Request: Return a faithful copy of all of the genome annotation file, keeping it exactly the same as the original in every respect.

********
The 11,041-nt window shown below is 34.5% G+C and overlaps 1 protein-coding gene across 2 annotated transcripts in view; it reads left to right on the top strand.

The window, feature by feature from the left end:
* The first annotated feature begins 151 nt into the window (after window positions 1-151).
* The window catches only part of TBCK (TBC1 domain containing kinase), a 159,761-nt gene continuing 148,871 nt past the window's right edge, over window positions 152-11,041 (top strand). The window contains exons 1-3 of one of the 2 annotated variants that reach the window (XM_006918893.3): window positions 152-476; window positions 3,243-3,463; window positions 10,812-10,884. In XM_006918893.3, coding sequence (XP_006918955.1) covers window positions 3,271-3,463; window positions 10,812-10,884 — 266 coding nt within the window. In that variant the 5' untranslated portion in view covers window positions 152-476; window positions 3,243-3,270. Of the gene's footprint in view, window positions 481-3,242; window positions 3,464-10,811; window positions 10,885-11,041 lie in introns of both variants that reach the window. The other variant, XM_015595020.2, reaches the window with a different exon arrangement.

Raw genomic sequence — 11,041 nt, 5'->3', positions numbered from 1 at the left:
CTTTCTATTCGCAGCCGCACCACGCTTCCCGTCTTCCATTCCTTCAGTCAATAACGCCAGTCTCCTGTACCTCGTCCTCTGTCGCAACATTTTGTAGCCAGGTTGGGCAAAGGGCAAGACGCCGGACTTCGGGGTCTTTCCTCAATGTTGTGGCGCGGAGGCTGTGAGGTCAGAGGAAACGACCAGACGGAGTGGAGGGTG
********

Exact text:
The 11,041-nt window shown below is 34.5% G+C and overlaps 1 protein-coding gene across 2 annotated transcripts in view; it reads left to right on the top strand.

The window, feature by feature from the left end:
* The first annotated feature begins 151 nt into the window (after window positions 1-151).
* The window catches only part of TBCK (TBC1 domain containing kinase), a 159,761-nt gene continuing 148,871 nt past the window's right edge, over window positions 152-11,041 (top strand). The window contains exons 1-3 of one of the 2 annotated variants that reach the window (XM_006918893.3): window positions 152-476; window positions 3,243-3,463; window positions 10,812-10,884. In XM_006918893.3, coding sequence (XP_006918955.1) covers window positions 3,271-3,463; window positions 10,812-10,884 — 266 coding nt within the window. In that variant the 5' untranslated portion in view covers window positions 152-476; window positions 3,243-3,270. Of the gene's footprint in view, window positions 481-3,242; window positions 3,464-10,811; window positions 10,885-11,041 lie in introns of both variants that reach the window. The other variant, XM_015595020.2, reaches the window with a different exon arrangement.

Raw genomic sequence — 11,041 nt, 5'->3', positions numbered from 1 at the left:
CTTTCTATTCGCAGCCGCACCACGCTTCCCGTCTTCCATTCCTTCAGTCAATAACGCCAGTCTCCTGTACCTCGTCCTCTGTCGCAACATTTTGTAGCCAGGTTGGGCAAAGGGCAAGACGCCGGACTTCGGGGTCTTTCCTCAATGTTGTGGCGCGGAGGCTGTGAGGTCAGAGGAAACGACCAGACGGAGTGGAGGGTG